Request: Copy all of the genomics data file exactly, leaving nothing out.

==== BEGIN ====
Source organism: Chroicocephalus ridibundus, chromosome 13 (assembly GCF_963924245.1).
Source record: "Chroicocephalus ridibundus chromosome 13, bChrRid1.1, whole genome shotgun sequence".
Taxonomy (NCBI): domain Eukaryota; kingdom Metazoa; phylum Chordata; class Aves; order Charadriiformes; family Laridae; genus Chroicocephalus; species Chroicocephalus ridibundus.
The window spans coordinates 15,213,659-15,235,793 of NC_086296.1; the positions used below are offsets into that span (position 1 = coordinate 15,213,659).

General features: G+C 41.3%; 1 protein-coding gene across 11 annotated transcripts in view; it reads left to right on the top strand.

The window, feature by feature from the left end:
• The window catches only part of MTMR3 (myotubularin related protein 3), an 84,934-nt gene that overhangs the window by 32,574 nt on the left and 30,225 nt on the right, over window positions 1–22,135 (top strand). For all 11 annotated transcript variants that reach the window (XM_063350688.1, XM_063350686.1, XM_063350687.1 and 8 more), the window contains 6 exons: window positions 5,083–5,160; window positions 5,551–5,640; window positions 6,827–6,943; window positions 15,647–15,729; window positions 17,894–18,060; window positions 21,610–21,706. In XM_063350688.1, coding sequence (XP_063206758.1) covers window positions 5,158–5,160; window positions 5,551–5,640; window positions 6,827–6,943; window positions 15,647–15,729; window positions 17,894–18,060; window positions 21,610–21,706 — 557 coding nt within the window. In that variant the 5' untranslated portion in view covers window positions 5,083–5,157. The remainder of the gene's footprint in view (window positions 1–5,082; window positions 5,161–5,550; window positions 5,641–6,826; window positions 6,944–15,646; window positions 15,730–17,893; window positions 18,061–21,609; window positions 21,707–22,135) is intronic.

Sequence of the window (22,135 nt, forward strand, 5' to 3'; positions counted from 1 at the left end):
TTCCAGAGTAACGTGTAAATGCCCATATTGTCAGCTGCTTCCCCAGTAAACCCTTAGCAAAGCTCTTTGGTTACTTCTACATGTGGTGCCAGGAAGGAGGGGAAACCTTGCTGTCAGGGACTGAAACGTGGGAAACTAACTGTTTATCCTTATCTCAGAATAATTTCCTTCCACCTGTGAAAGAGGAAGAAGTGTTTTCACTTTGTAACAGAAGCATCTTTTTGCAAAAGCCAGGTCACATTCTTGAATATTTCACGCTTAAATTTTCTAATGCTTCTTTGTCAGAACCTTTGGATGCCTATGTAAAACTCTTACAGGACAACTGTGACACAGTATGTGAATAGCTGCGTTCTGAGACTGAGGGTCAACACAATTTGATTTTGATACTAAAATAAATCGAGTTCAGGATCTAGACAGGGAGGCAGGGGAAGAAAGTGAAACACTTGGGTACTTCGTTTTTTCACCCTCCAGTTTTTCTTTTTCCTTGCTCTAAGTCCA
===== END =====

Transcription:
Source organism: Chroicocephalus ridibundus, chromosome 13 (assembly GCF_963924245.1).
Source record: "Chroicocephalus ridibundus chromosome 13, bChrRid1.1, whole genome shotgun sequence".
Taxonomy (NCBI): domain Eukaryota; kingdom Metazoa; phylum Chordata; class Aves; order Charadriiformes; family Laridae; genus Chroicocephalus; species Chroicocephalus ridibundus.
The window spans coordinates 15,213,659-15,235,793 of NC_086296.1; the positions used below are offsets into that span (position 1 = coordinate 15,213,659).

General features: G+C 41.3%; 1 protein-coding gene across 11 annotated transcripts in view; it reads left to right on the top strand.

The window, feature by feature from the left end:
• The window catches only part of MTMR3 (myotubularin related protein 3), an 84,934-nt gene that overhangs the window by 32,574 nt on the left and 30,225 nt on the right, over window positions 1–22,135 (top strand). For all 11 annotated transcript variants that reach the window (XM_063350688.1, XM_063350686.1, XM_063350687.1 and 8 more), the window contains 6 exons: window positions 5,083–5,160; window positions 5,551–5,640; window positions 6,827–6,943; window positions 15,647–15,729; window positions 17,894–18,060; window positions 21,610–21,706. In XM_063350688.1, coding sequence (XP_063206758.1) covers window positions 5,158–5,160; window positions 5,551–5,640; window positions 6,827–6,943; window positions 15,647–15,729; window positions 17,894–18,060; window positions 21,610–21,706 — 557 coding nt within the window. In that variant the 5' untranslated portion in view covers window positions 5,083–5,157. The remainder of the gene's footprint in view (window positions 1–5,082; window positions 5,161–5,550; window positions 5,641–6,826; window positions 6,944–15,646; window positions 15,730–17,893; window positions 18,061–21,609; window positions 21,707–22,135) is intronic.

Sequence of the window (22,135 nt, forward strand, 5' to 3'; positions counted from 1 at the left end):
TTCCAGAGTAACGTGTAAATGCCCATATTGTCAGCTGCTTCCCCAGTAAACCCTTAGCAAAGCTCTTTGGTTACTTCTACATGTGGTGCCAGGAAGGAGGGGAAACCTTGCTGTCAGGGACTGAAACGTGGGAAACTAACTGTTTATCCTTATCTCAGAATAATTTCCTTCCACCTGTGAAAGAGGAAGAAGTGTTTTCACTTTGTAACAGAAGCATCTTTTTGCAAAAGCCAGGTCACATTCTTGAATATTTCACGCTTAAATTTTCTAATGCTTCTTTGTCAGAACCTTTGGATGCCTATGTAAAACTCTTACAGGACAACTGTGACACAGTATGTGAATAGCTGCGTTCTGAGACTGAGGGTCAACACAATTTGATTTTGATACTAAAATAAATCGAGTTCAGGATCTAGACAGGGAGGCAGGGGAAGAAAGTGAAACACTTGGGTACTTCGTTTTTTCACCCTCCAGTTTTTCTTTTTCCTTGCTCTAAGTCCA